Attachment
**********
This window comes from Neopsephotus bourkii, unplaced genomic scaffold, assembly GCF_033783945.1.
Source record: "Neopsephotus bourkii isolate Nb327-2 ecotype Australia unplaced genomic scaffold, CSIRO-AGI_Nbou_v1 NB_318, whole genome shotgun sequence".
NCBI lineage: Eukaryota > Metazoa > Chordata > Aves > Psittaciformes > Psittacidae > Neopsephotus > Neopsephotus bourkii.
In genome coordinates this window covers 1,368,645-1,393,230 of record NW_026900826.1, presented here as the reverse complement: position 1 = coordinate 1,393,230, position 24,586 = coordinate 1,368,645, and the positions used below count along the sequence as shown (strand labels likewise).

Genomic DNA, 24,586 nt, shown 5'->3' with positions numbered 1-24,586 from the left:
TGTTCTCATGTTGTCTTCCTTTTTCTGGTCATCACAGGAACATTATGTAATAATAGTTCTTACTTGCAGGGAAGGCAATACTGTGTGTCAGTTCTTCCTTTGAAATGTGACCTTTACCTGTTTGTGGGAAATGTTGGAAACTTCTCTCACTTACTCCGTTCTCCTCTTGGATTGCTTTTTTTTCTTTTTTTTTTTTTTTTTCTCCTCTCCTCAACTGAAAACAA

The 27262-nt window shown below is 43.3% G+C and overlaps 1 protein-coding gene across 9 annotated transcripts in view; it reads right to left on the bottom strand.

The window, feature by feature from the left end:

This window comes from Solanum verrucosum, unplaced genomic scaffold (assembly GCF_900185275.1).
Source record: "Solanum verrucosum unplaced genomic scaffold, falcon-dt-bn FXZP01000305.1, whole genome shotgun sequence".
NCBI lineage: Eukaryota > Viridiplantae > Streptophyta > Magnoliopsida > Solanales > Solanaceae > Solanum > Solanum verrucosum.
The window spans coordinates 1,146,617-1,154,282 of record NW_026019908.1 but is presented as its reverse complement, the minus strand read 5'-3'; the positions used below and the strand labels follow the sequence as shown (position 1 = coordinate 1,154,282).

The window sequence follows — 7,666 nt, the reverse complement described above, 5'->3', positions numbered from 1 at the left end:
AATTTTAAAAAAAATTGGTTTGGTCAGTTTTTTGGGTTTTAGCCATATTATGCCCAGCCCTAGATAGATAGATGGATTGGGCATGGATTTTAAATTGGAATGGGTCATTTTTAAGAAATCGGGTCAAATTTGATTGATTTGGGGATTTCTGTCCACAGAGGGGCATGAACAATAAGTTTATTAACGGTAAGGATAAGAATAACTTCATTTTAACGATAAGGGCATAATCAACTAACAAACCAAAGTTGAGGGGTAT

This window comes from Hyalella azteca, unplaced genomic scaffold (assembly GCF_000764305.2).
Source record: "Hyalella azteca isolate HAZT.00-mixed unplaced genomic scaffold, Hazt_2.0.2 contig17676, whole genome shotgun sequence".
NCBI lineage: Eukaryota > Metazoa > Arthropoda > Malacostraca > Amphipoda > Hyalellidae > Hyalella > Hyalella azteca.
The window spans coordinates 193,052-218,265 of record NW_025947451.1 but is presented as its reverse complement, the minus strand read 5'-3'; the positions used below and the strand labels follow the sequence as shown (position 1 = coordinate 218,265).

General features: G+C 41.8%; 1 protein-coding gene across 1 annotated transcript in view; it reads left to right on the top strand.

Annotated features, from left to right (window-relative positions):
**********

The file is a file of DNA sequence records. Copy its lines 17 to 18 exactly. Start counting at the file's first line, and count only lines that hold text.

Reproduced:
NCBI lineage: Eukaryota > Metazoa > Arthropoda > Malacostraca > Amphipoda > Hyalellidae > Hyalella > Hyalella azteca.
The window spans coordinates 193,052-218,265 of record NW_025947451.1 but is presented as its reverse complement, the minus strand read 5'-3'; the positions used below and the strand labels follow the sequence as shown (position 1 = coordinate 218,265).